b) After pocketing the excess of 75% of rents over mortgage from a) above – or, making up the deficit on the excess of mortgage over 75% of the rent – how much per month do you think you could save from your other sources of income assuming for the moment that you have FREE accommodation for yourself somewhere?

[AJC: the 75% of rents is to allow a buffer for vacancies and other costs of renting … just a very rough approx. for now]

Once you answer these two questions, my feeling is that the best scenario for you will become obvious … I hope 🙂

In Lee’s case, here are his current numbers:

3 bed / 2 bath 1450 sq ft. home in a great location.
Cost Basis: $158,000
Current value: $210,000
$96,000 (9 years 6 months) remaining on a 15 yr mortgage @ 4.625%
Current P&I repayment: $1,042 per month

And, if he refinanced the $96k remaining balance his bank has given him two options for a 30-year fixed loan:

$508/month @ 4.875% Closing costs: $2,000
$493/month @ 4.625% Closing costs: $2,700

For rent, Lee thinks “being ultra conservative” $900/month to $1100/month, which means:

Using 75% of excess over mortgage ($300) and assume living in FREE accommodations, I could easily save $3,000/month because that’s what I save currently even with my $1042 mortgage.  Throw in not paying our current mortgage and having $300 in additional cash flow and $4,000+/month would not be unreasonable.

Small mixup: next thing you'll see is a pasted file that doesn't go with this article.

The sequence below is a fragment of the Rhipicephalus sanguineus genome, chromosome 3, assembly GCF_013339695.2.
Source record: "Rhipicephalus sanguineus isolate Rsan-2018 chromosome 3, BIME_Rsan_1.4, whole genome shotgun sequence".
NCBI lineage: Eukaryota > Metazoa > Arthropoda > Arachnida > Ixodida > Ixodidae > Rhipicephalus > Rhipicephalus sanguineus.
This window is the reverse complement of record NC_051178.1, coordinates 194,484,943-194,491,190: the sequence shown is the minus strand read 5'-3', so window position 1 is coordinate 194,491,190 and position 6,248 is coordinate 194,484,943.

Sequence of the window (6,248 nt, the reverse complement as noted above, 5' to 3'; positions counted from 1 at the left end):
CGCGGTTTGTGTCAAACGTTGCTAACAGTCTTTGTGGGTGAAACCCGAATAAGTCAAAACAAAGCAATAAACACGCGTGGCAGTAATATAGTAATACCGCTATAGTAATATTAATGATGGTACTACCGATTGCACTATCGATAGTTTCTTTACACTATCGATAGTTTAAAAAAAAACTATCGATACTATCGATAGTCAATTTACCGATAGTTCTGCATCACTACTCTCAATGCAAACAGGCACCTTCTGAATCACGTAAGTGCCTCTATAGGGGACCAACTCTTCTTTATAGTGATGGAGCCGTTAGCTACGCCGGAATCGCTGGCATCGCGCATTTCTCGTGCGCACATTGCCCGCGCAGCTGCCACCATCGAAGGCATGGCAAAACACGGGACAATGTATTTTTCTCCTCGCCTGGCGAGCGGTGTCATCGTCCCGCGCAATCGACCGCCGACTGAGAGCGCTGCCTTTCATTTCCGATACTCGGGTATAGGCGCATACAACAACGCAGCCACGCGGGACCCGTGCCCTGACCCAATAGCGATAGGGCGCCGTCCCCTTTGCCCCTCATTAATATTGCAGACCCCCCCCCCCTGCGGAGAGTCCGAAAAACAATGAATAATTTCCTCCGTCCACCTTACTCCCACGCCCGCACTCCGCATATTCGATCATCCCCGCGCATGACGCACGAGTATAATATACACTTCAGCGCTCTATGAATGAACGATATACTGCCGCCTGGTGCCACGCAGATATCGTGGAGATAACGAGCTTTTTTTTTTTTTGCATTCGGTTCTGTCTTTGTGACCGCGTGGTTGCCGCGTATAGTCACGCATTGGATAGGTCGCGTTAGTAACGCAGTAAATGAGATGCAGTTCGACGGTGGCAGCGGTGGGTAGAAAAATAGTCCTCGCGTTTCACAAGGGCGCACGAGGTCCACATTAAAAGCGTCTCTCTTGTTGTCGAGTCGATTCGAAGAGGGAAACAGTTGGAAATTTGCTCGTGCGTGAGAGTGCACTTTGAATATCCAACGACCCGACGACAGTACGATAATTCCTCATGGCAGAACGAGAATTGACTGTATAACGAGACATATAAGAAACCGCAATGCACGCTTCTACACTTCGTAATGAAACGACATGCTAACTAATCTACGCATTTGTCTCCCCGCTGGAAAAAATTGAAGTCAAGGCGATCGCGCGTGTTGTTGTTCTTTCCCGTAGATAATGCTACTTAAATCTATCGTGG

For now those are the numbers, although I have to say the 75% of excess over mortgage number is probably high considering taxes and insurance on this place are about $200/month.  But as you said, these are rough numbers for now.

So, Lee is getting closer to being able to make a meaningful decision; here are the steps that I suggested:

STEP 1: OK, it seems to me that if you decided to keep your current home as a rental, you would lose money if you stuck to your your current $1k pm mortgage, and produce a positive cashflow of $100 to $200 p.m. if you refinanced.

STEP 2: It seems to me that your $3k pm savings rate will be enough to cover the expected $200k mortgage on your new home. Right? BTW: You WILL fix for 30 years, too (because this will become an ideal 2nd rental, eventually)?

STEP 3: Next, all you need to think about is how to raise the deposit; well, if you don’t have it now, go back to Step 1 and revisit these numbers, assuming that you refi, say, $150k instead of $96k. I’m guessing that you’ll be close to B/E – or, a slight monthly loss – on the rental?

STEP 4: You keep 25% of the rent (plus another $200, say) to cover taxes, ins, and contingencies PLUS you have plenty of excess monthly savings to cover you, until this ‘provisioning fund’ builds up.

Now, what do YOU think Lee should do?! Here’s what he thinks: